Police used 'violent' sound cannon on Parliament protesters

Source: 1News

Police are under fire after using an experimental sound cannon on protesters during the last day of the Parliament occupation.

Documents obtained under the Official Information Act reveal revealed two long-range acoustic devices (LRADs) were deployed on March 6, following a tense standoff between protesters and police during the last day of the 23-day anti-mandate occupation.

The device, which was developed in response to the terrorist attack on the USS Cole, can reach a sound level of 140 decibels, the equivalent of standing directly behind a jet engine.

READ MORE: Mass of debris strewn across Parliament grounds after protest

Anything over 120 decibels potentially causes permanent hearing damage, their use overseas is controversial.

The New York Police Department vowed not to use the device's siren again after being sued for damaging the hearing of multiple people at a Black Lives Matter protest.

Footage obtained by 1News shows protesters blocking their ears, as the police trained the sound cannon on them.

James Parker is the director of a research program on Law, Sound and the International, at the Institute for International Law and the Humanities at Melbourne University.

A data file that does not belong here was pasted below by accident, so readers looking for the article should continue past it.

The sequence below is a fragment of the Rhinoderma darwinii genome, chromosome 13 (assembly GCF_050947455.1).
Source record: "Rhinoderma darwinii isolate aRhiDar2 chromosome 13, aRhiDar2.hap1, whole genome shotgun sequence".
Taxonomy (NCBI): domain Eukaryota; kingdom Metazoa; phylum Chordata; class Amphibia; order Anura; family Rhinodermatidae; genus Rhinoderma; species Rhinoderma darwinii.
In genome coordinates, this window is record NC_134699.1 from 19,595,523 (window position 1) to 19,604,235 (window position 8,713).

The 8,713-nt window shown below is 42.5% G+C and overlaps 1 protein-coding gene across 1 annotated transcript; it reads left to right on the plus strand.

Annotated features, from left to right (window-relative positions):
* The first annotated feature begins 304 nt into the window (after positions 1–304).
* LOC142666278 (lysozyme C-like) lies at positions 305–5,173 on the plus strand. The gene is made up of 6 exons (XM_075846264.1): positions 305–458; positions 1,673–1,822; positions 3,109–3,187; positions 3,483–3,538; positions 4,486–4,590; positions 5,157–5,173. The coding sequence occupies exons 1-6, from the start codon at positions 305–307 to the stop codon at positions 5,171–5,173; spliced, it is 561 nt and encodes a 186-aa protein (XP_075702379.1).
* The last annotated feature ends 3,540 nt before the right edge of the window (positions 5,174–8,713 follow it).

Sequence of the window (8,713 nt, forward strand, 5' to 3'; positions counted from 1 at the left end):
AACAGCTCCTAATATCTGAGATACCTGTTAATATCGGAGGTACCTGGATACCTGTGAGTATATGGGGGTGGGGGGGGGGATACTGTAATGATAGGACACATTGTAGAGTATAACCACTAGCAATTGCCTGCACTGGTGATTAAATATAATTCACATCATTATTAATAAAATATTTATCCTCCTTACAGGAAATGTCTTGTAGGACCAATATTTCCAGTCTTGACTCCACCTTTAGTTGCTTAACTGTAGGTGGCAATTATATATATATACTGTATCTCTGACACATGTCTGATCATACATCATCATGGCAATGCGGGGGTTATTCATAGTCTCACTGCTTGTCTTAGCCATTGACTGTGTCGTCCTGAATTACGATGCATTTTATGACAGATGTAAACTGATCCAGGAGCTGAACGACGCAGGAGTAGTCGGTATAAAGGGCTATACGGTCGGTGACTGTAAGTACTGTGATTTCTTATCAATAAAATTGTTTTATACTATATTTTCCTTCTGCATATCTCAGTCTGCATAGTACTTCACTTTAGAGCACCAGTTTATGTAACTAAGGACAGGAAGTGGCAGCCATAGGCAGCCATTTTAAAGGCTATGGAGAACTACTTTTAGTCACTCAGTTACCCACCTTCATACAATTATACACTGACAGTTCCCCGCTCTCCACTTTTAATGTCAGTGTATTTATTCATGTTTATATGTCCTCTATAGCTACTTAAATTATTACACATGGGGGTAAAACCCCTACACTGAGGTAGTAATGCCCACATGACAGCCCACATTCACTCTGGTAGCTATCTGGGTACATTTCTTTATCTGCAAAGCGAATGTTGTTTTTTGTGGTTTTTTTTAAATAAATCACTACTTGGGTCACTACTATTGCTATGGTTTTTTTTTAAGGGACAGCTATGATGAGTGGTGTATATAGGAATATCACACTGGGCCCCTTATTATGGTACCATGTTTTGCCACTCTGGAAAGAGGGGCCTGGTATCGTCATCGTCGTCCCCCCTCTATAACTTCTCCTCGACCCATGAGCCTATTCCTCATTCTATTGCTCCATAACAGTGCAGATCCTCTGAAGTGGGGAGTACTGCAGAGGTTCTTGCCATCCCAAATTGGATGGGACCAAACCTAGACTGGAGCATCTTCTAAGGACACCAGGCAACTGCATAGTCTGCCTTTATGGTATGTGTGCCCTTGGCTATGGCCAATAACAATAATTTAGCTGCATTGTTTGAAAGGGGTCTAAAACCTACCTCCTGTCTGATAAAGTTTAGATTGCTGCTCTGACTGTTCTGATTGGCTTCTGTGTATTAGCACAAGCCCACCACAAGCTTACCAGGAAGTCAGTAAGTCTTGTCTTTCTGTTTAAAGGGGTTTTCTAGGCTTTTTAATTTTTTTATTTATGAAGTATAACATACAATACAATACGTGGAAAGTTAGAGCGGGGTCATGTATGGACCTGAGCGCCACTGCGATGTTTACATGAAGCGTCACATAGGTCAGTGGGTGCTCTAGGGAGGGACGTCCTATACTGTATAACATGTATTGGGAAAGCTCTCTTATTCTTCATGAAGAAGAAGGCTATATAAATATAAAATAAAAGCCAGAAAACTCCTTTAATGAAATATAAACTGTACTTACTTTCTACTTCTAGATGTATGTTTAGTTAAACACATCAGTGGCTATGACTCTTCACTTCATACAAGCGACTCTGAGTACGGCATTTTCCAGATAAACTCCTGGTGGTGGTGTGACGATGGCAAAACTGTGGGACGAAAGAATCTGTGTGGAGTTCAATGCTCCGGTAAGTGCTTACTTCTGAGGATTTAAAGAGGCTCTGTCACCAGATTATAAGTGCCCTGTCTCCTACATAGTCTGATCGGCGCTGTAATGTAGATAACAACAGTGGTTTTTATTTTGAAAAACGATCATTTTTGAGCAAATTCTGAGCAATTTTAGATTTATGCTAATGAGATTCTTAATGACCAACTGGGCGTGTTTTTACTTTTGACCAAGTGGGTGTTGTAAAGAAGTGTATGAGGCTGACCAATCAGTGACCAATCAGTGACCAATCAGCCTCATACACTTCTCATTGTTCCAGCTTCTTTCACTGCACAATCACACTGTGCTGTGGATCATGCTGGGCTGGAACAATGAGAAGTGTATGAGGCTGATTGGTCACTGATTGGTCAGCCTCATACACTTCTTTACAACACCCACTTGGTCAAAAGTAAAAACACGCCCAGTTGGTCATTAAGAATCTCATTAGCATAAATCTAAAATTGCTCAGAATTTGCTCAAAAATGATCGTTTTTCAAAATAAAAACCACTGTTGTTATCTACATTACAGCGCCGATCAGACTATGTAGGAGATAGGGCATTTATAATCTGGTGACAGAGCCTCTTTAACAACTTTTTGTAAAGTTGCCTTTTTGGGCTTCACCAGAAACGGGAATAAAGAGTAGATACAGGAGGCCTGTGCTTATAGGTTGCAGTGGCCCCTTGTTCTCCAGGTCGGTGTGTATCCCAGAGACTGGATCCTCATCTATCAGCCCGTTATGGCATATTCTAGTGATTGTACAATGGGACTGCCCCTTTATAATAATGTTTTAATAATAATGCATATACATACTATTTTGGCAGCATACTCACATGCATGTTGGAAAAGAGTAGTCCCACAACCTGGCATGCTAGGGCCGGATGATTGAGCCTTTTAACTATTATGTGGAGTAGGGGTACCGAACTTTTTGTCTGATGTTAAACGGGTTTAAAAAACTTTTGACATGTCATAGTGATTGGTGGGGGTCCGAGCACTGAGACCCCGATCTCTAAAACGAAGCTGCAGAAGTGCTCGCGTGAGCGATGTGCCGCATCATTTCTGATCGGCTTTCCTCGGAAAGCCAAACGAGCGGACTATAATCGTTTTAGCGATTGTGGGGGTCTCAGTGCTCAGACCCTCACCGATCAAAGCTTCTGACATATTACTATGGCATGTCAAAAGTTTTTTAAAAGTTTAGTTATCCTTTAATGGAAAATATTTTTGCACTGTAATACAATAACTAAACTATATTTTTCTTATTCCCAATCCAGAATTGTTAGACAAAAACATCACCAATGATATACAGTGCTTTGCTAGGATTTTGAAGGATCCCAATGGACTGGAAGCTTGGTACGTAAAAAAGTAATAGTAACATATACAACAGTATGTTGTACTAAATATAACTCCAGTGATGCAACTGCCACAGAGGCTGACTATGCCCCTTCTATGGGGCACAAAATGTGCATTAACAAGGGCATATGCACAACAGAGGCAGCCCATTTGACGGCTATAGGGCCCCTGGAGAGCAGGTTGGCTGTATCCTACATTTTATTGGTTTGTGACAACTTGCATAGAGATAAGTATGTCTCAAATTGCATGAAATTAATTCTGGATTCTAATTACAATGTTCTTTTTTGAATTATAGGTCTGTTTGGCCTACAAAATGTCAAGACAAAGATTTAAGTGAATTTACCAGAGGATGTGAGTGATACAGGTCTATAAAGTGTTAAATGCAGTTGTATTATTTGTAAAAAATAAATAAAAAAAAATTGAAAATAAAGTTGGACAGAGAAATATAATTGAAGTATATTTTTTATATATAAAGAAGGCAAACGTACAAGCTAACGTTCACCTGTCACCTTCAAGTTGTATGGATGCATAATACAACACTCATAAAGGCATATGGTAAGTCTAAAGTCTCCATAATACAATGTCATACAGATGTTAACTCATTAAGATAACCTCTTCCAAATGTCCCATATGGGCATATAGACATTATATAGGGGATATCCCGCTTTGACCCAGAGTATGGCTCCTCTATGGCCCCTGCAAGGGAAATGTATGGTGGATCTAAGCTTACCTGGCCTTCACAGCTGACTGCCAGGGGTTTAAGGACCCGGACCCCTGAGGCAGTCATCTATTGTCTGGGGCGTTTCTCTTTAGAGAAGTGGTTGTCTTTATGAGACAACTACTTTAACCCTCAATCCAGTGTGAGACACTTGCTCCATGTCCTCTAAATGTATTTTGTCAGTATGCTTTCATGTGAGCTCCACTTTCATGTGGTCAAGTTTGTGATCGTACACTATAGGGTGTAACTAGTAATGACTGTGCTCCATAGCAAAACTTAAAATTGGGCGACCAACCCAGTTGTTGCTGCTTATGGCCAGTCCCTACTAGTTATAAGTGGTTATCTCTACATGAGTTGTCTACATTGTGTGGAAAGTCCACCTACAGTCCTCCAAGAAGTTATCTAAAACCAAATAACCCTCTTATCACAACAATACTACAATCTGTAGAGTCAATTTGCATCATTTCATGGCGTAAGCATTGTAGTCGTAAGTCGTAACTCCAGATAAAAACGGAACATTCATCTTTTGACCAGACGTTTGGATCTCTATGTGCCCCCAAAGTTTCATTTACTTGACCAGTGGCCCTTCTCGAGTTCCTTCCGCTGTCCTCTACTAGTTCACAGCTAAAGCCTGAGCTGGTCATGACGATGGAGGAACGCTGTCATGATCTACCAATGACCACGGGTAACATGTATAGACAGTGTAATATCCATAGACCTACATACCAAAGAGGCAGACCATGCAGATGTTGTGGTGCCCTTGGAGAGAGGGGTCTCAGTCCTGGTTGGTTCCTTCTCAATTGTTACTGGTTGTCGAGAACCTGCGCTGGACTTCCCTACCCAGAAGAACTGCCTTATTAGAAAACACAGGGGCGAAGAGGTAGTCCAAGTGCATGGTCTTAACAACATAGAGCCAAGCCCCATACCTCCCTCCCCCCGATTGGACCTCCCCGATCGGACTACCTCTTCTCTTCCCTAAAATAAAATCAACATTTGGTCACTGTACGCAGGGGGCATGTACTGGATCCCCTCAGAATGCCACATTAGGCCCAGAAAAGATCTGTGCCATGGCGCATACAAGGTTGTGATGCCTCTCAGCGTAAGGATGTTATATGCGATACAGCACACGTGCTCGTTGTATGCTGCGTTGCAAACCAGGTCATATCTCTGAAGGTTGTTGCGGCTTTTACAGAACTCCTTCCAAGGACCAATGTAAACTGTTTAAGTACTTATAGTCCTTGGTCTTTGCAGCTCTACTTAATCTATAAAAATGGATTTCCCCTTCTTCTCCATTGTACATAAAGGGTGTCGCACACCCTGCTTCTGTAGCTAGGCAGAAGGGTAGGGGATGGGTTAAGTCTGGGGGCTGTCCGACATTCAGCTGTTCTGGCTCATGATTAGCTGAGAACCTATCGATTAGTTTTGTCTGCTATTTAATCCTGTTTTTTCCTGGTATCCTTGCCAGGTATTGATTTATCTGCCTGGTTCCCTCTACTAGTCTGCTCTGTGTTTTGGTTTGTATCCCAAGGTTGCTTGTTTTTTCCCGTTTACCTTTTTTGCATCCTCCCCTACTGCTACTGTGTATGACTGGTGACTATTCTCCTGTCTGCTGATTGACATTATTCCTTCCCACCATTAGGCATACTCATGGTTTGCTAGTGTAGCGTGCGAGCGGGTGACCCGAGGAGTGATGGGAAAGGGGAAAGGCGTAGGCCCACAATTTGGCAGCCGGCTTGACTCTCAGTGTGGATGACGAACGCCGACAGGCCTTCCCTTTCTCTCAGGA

He said one of the problems with the technology is its indiscriminate nature.

"If you have a truncheon or a gun or pepper spray you can aim it the LRAD you can't really aim you just blast it at a crowd."

Intentionally using loud sounds on a crowd to induce pain, he said, also raises ethical questions.

"The whole point of this deterrent tone is to target the vulnerabilities of human hearing," Parker said.

"It's meant to hurt."

Green Party justice spokesperson Golriz Ghahraman said the use of the experimental technology amounts to police "tyranny".

"We do feel concerned that New Zealand Police are increasingly using experimental methods that are violent, overseas these acoustic missiles have caused permanent hearing loss without a social licence."

When asked by 1News if the use of the device was appropriate considering its potential to cause long-term hearing damage, Police Minister Chris Hipkins said he was unaware of the matter.

"That's an operational issue for the police… I haven't actually been briefed on their action there."

The IPCA received nearly 1900 complaints into the actions of police in response to anti-mandate protests outside Parliament grounds between February and March 2022.

Many of the complaints were from individuals who were not present at the Wellington protest but were "concerned about police actions or inactions".